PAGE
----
An impala antelope pauses in the coolness of the early morning.

The impala occurs in abundance across all Southern Africa's major wilderness areas.

Scientific Name:
Aepyceros melampus
50Kg (M) 40Kg (f)
Shoulder Height:
90cm (M) 80cm (F)
Mating Season:
April / May


The Impala is a very lean and slender antelope, with long legs and a narrow body covered by light fur on their abdominal skin and a light red-orange color on their back, the outer parts of their legs and their face. Their tails are distinctly black. Their horns are quite big in comparison with their bodies and are curled outwards and then bent in. The average size of these animals is between 53kg and 76kg (117 and 167lb) among males while females bring up the rear end of the weight scale of this species with average weights ranging from 40kg to 53kg (88 to 117lb).


The Impala is found mostly on the Eastern end of Sub-Saharan Africa, starting from areas of the KwaZulu-Natal Province of South Africa and stretching as far north as parts of central Kenya. In between these two extremes of their range is the Kruger National Park and northern parts of South Africa, Mozambique, Zimbabwe, the famed Zambia and Victoria falls, Tanzania and of course Kenya itself. The Black-faced Impala occurs on the opposite end of the spectrum, in one localized area of the eastern parts of Southern Africa alone; in parts of Namibia including the Etosha National Park.


Arguably one of the most if not the most abundantly found species of antelope in Southern Africa, the Impala is most definitely in no conservational harm at the moment. They have a very strong population of over 2 Million members, most of which fall either in protected areas or on private land, an approximate 25% and 50% respectively. Overall the species is very stable and is still found in most areas they historically resided in. The black-faced Impala, a distinct sub-species, on the other hand is nearing endangerment, mainly due to its rarity even naturally, only being naturally found in specific areas within Namibia. 


Impalas are widely found on grassland and savanna areas, but usually on the edge due to their preference for shorter grass, less dense patches of grass to feed on, in addition to the bushes and shrubs from which they browse on leaves, pods, shoots and seeds. They are generally quite dependent on water in the dry season, but are usually able to sustain themselves on green vegetation whenever it is available, although this is most frequently during the wet or rainy season. These specifications include a variety of different habitats in the Kruger, although mostly in the southern and very northern parts which aren’t dominated by the fowl tasting leaves of Mopane leaves.

Social Organization

Impalas males are territorial animals, but in a different way than most other antelopes. At the end of the wet season, when these animals reproduce, males maintain territories to attract female herds, but form bachelor herds or roam the landscape solitarily in the dry season. This is mainly due to prioritization, finding food outweighs maintaining a territory only to mate within a few weeks of the year. This has created lots of confusion about whether or not these animals are territorial. Furthermore females and offspring form separate herds, but also change shape and size throughout the year, even day to day as members move back and forth.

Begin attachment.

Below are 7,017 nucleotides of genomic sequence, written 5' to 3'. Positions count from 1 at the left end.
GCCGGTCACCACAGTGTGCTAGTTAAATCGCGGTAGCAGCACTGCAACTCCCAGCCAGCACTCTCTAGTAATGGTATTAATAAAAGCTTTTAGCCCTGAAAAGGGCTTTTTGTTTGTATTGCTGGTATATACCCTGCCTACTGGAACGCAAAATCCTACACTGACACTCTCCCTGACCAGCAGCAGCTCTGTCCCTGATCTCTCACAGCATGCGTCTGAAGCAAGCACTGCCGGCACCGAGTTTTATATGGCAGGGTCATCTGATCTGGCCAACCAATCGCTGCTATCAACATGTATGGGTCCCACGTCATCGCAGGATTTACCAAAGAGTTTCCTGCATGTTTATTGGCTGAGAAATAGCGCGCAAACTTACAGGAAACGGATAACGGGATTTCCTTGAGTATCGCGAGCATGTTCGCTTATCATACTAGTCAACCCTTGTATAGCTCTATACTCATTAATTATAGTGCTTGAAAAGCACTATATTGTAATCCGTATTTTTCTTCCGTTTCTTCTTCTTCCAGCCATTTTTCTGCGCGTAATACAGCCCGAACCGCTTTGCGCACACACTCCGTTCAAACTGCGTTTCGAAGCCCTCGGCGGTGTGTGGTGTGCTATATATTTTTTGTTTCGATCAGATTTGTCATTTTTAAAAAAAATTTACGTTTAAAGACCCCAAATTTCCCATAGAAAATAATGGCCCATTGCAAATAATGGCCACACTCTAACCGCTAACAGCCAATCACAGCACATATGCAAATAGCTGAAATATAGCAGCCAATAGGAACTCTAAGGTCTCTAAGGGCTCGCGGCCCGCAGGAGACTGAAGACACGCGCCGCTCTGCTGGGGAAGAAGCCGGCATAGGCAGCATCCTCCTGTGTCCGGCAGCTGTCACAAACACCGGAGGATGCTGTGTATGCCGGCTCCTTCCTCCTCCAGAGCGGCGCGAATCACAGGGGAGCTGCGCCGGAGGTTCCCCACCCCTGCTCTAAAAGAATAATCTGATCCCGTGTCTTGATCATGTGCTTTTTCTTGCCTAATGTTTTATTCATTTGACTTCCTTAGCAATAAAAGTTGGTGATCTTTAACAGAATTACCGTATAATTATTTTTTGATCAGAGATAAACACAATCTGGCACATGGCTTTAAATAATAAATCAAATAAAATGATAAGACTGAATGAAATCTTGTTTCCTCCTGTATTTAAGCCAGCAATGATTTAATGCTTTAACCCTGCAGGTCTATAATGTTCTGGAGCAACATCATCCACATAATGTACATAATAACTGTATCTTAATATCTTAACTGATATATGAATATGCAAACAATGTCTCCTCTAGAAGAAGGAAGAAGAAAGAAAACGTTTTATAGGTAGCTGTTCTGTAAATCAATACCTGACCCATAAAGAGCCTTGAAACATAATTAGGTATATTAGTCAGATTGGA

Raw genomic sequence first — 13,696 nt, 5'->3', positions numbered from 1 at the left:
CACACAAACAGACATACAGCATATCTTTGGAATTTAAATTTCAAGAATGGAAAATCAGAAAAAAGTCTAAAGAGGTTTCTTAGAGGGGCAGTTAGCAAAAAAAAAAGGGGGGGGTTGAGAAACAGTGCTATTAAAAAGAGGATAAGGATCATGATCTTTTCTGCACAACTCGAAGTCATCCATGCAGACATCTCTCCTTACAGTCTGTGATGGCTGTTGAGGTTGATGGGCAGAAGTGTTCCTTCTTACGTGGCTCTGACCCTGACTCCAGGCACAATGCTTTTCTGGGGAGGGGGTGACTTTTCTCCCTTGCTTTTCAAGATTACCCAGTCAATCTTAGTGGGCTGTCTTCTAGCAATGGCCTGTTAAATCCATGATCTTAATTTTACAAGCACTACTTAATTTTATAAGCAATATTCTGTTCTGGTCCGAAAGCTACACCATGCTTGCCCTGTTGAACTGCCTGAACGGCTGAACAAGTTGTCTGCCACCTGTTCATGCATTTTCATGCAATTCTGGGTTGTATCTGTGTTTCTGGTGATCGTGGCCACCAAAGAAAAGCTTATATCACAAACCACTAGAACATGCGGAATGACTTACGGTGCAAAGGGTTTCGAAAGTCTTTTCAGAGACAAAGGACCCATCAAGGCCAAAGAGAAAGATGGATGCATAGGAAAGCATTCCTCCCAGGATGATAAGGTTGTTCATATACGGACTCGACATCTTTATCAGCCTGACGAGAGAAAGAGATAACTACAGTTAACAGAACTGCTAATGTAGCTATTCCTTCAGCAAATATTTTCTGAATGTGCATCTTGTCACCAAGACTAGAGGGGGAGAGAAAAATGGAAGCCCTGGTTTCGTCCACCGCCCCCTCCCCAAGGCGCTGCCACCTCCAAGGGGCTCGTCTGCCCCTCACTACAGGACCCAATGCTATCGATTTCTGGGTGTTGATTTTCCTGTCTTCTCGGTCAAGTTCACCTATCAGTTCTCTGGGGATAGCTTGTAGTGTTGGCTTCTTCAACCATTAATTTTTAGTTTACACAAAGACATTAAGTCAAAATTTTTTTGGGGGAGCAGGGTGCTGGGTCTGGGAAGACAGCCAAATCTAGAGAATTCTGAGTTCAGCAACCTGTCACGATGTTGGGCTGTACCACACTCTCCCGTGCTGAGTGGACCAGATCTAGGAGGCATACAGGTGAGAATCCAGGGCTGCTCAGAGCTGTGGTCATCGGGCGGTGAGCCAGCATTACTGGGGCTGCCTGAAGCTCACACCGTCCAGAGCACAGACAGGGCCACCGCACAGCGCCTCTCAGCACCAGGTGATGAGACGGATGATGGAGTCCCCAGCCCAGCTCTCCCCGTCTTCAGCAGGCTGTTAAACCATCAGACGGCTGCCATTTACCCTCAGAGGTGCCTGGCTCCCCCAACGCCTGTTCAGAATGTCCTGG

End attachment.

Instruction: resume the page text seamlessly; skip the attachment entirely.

Social Behavior

Among Impalas, communication through scent is also a very important thing. Dominant males secrete a strong smelling mixture from many glands that coat their fur, and oddly enough also produce secretions containing their scent for the skin of their forehead. The frequently rub their forehead against rocks and tree stumps when behaving territorially during mating season. Males also have larger necks and a stronger build during this time due to the peaks in testosterone levels. When showing supremacy and defending territory, rams can produce a spectacular roar which can be heard up to 2km away.


Males, as always, enthusiastically approach females as soon as they pass through his territory, and the courting begins. Females are able to conceive from as young as1 ½ years, although males are only able to compete viably for females after they are over 4 years of age.  Low-stretching and urine testing takes place, and the two lick each other after which copulation takes place. Hereafter the pair go their separate ways, although a male might mate with quite a few females before living out the rest of his year with fellow males or isolation. Gestation lasts for between 194 and 200 days or about 6 ½ months for females, in usual cases.

Anti-Predator Behavior

The denser nature of the environment in which Impalas live make them more vulnerable to predators and they are easy prey for most large carnivores for this reason. Impalas are, because of this, very quick to run or jump when hearing even the smallest sound from nearby bushes or thickets. Lions, spotted hyenas, leopards, cheetahs, wild dogs and crocodiles are all frequent feeders of Impalas, and large predatory birds and pythons can be added to that list when it comes to their young. Their strong jumping capabilities greatly help them outrun many enemies when in flight, and their strength in numbers is what makes a herd survive generation after generation.

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